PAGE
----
Companies across industries and regions increasingly see sustainability as a critical driver of competitive advantage. And many are setting audacious sustainability goals—reflected in concrete environmental, social, and governance (ESG) targets—including commitments to reach net zero, moves to ensure humane practices and living wages for people along their supply chain, and pledges to expand diversity, equity, and inclusion. The challenge: most are struggling to translate their goals into action. According to a recent survey of board members by BCG and the INSEAD Corporate Governance Centre, the top barrier to improving company ESG performance is the inability of the organization to execute.
What are the factors blocking effective corporate mobilization to deliver on ESG goals? On the basis of our extensive work helping companies improve the sustainability of their businesses, we have identified six common pitfalls organizations must avoid to ensure that their ambitious targets become a reality:
The right approach to executing a sustainability strategy for an individual organization depends on a number of factors, including the company culture, the industry, and the issues that are material for the business. Overall, however, all organizations should keep these six pitfalls in mind as they hone the operating model to deliver on their sustainability ambitions.
A Weak Commitment at the Top
The absence of credible support for sustainability from senior leadership is one of the most common challenges we hear about from sustainability leaders and practitioners. One former executive at a large multinational oil and gas company points to a lack of leadership commitment as one of the primary stumbling blocks his team faced when rolling out the company’s sustainability strategy. “Strong commitment from top-level leadership is a key determinant of success or failure of ESG initiatives,” he notes. “When there is top-level management support, it makes a night-and-day difference.” And the data backs this up: surveys consistently find that executives cite a lack of senior-leadership support as one of the top barriers to progress on sustainability.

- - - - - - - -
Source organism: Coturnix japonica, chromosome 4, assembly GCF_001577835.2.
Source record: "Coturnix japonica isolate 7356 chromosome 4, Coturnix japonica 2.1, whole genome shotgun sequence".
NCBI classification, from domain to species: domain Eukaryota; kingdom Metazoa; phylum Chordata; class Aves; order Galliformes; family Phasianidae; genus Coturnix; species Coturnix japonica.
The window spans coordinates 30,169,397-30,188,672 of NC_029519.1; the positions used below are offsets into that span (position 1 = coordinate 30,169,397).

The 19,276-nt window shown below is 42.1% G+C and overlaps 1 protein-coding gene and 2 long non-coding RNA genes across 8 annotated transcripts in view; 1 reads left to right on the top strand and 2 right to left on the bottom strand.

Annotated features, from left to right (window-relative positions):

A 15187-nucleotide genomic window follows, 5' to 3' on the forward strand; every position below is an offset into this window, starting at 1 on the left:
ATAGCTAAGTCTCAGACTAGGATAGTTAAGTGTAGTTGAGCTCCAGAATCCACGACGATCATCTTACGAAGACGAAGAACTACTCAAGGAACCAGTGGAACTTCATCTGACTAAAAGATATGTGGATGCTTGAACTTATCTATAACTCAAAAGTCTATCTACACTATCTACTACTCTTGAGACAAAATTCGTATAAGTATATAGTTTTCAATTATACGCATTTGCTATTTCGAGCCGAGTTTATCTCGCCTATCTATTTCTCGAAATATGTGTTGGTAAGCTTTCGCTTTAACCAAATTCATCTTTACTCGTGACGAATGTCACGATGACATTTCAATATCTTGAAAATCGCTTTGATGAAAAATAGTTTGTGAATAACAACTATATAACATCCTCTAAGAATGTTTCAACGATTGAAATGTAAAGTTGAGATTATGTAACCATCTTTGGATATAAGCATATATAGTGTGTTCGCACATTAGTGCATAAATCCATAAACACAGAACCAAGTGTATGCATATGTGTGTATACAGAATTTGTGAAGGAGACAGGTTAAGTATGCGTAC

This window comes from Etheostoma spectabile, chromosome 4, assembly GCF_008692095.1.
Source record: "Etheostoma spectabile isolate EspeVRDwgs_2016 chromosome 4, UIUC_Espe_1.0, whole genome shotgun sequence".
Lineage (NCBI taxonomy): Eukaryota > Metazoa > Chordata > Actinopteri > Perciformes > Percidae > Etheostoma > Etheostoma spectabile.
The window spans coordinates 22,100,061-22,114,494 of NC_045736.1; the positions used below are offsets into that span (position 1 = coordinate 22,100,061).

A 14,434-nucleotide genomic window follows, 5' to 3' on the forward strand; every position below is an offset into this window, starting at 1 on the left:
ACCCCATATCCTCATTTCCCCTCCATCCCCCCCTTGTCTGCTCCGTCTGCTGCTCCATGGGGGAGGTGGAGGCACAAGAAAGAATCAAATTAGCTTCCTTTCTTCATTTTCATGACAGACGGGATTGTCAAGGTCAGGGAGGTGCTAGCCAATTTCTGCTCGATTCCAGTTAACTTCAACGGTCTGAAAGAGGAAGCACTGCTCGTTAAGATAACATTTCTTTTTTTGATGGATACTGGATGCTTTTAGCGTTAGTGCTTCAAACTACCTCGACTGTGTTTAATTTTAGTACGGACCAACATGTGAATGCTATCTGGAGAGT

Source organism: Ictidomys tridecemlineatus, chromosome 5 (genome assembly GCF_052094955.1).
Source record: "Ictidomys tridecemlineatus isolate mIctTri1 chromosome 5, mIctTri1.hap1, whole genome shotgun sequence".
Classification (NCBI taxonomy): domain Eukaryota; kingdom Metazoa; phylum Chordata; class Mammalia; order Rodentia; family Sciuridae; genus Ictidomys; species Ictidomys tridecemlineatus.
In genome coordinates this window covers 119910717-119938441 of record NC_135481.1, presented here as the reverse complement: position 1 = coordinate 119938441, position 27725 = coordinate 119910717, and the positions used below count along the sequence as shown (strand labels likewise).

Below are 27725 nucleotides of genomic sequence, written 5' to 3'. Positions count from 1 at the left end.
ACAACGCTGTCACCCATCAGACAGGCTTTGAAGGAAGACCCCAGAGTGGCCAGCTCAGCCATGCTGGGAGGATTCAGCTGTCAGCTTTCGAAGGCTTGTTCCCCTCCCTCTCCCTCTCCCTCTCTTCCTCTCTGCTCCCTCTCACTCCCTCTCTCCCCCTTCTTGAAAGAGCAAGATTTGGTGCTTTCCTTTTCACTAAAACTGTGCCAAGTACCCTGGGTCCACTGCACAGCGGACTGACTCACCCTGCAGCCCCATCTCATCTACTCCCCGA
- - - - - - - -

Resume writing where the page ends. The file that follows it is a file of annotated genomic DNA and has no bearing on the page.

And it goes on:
Leaders can demonstrate their commitment to building a sustainable advantage in a number of ways. Executives at top sustainability performers often establish themselves as thought leaders in the sustainability space through publications and talks on the topic. They also work to drive industry- or society-wide change outside the four walls of their company by participating in sustainability-focused coalitions.
Just as important as external engagement is how leaders communicate internally about sustainability. Executives at companies recognized for their sustainability leadership speak to their employees frequently about the sustainability agenda. They spread a consistent message highlighting the links between the company’s sustainability goals and its mission, vision, and strategy, underscoring how sustainability connects to corporate purpose and helps create business value. This demonstrates a credible, authentic commitment.
The Perpetual CSO
Many companies appoint a dedicated leader to oversee the sustainability agenda. Although a CSO can create focus and momentum on sustainability early in an organization’s journey, the most effective companies understand that the role should evolve over time.
In a sample of S&P 500 companies, we found that a majority (roughly 80%) have appointed a dedicated sustainability leader. And most of them have given the CSO the authority required to be a true catalyst for change, with about 86% placing that person within two levels of the CEO in the organization chart. (See the exhibit.) READ MORE
By Marjolein Cuellar, Tristan Heinrich, Anastasia Kouvela, Suketu Shah, Vinay Shandal, Connie Baik, Alice Bolton, and Jill Ross
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The business touts great drive towards a more environmentally friendly and socially acceptable supply chain with a focus on packaging, emissions reduction, electrification, and inclusivity. This relies on the support of its Hellenic Bottling Company (Coca-Cola HBC), which—based in Steinhausen, Switzerland—produces a sales volume in the billions.
Wildly inefficient—that too often describes the state of our global supply chain. With 90 percent of worldwide trade relying on shipping and $13 trillion spent on logistics annually, the industry is a behemoth. Yet, it lacks data-based decision support and information sharing.